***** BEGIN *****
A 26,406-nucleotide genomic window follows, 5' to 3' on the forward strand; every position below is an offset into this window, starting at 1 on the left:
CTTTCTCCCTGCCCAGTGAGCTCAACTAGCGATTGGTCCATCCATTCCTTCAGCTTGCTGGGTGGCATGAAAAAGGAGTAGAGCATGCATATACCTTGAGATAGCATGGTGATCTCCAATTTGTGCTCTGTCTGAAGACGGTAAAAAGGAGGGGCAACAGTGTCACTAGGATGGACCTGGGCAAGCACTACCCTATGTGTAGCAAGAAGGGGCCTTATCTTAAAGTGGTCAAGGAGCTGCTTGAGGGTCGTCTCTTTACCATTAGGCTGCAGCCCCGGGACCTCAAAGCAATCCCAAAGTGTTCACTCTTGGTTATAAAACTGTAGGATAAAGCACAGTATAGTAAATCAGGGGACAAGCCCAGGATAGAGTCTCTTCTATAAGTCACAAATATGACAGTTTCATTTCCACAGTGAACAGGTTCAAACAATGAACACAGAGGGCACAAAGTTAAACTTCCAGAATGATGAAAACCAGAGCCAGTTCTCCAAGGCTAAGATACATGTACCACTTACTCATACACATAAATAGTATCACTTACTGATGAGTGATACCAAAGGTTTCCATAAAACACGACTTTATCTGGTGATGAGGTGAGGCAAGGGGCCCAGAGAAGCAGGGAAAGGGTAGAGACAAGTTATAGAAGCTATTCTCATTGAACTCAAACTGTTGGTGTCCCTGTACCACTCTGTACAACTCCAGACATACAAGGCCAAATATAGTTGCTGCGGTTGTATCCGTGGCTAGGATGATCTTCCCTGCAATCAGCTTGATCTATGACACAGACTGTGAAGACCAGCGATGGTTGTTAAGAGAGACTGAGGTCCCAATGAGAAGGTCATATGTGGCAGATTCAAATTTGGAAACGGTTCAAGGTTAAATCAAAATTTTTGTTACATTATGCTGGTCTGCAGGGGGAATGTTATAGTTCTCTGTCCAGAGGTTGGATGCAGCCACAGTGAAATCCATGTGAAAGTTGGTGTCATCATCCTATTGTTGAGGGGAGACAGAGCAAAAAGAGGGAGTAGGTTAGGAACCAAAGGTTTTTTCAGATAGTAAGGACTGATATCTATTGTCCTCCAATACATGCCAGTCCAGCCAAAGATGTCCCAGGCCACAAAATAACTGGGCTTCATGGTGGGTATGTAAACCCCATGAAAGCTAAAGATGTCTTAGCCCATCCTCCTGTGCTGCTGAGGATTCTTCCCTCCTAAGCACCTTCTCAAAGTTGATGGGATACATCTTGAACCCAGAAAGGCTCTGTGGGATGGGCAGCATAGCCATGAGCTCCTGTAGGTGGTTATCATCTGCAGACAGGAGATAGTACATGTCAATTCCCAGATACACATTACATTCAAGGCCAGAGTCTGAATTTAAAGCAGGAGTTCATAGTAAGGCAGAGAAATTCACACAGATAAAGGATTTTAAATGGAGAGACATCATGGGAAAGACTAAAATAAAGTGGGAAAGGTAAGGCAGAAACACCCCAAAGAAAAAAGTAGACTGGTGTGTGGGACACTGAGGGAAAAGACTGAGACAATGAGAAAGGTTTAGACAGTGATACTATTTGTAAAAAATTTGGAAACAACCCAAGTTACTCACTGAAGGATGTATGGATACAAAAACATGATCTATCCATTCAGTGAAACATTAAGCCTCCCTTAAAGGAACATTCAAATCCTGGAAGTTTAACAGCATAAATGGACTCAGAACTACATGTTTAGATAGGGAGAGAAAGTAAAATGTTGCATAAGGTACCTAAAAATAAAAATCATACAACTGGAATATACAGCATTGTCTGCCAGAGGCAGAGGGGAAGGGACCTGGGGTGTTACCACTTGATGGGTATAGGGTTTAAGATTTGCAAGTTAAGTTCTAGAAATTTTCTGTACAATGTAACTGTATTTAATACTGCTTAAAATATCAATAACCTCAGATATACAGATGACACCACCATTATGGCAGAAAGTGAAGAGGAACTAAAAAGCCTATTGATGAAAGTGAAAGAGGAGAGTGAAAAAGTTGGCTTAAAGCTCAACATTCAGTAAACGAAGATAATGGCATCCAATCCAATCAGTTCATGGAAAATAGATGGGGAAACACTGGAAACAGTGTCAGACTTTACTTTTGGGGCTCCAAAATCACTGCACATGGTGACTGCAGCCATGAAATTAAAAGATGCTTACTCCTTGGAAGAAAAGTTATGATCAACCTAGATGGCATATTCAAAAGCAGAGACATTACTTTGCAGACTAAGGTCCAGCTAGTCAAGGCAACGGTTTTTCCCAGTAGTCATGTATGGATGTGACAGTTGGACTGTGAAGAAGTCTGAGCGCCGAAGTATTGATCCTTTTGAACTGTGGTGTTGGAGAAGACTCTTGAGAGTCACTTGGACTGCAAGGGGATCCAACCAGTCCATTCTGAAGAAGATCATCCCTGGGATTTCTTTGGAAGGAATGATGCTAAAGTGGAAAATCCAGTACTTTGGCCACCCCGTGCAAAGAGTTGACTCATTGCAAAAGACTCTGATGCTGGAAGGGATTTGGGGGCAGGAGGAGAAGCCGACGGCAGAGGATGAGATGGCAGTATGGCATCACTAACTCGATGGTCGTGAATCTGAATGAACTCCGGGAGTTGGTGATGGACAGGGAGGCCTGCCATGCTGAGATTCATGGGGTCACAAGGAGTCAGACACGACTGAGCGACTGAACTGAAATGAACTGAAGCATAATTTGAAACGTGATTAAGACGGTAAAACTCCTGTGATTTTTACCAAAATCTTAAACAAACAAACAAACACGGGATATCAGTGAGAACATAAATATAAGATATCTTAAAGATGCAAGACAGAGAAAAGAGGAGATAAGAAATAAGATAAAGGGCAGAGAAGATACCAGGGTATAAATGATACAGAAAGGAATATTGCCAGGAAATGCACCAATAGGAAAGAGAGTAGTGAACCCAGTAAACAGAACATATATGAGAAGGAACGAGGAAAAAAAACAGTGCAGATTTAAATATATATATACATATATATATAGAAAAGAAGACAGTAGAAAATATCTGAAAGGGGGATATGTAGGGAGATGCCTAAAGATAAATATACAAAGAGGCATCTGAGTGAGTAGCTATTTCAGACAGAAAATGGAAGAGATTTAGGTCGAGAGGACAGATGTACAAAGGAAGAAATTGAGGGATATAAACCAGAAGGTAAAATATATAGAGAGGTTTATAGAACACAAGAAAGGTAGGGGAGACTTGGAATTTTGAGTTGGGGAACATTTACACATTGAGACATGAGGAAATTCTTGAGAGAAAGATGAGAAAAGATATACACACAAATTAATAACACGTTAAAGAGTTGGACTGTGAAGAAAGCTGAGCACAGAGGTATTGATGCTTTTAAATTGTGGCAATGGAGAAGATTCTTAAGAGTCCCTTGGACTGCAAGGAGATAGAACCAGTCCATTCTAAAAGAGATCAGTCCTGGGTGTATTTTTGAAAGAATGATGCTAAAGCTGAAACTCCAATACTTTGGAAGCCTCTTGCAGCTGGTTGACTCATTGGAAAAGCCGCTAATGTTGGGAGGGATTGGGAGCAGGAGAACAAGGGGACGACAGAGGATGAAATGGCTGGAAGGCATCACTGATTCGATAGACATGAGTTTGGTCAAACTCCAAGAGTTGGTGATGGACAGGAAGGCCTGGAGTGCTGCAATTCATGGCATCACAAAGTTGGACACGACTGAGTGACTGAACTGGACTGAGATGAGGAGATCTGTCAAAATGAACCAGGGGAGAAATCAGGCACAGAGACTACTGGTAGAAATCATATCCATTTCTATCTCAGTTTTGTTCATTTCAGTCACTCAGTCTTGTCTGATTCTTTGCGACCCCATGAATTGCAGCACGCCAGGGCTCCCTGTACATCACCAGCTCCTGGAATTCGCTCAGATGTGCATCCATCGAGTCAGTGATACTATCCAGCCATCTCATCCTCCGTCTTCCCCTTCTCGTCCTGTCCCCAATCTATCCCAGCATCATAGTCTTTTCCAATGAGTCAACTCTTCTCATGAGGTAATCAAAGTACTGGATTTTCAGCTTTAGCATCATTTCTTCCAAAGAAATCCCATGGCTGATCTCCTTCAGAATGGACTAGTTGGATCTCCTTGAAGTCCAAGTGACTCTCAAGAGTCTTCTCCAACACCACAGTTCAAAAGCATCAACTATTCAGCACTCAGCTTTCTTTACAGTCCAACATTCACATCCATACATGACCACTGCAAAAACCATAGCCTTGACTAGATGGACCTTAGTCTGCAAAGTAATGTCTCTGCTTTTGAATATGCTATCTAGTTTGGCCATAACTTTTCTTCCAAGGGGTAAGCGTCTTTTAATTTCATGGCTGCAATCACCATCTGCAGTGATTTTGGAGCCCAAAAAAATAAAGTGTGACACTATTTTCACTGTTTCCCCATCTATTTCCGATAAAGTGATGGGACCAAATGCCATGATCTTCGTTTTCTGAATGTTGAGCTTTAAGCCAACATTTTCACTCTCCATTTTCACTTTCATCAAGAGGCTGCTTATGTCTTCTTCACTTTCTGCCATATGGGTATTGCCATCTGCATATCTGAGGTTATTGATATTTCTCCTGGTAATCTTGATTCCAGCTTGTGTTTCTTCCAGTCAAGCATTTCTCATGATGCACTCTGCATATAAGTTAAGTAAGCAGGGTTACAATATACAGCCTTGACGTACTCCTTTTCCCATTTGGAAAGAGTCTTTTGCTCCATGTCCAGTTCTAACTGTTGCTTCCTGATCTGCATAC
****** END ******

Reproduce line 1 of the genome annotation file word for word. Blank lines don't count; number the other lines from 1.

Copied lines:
A 26,406-nucleotide genomic window follows, 5' to 3' on the forward strand; every position below is an offset into this window, starting at 1 on the left: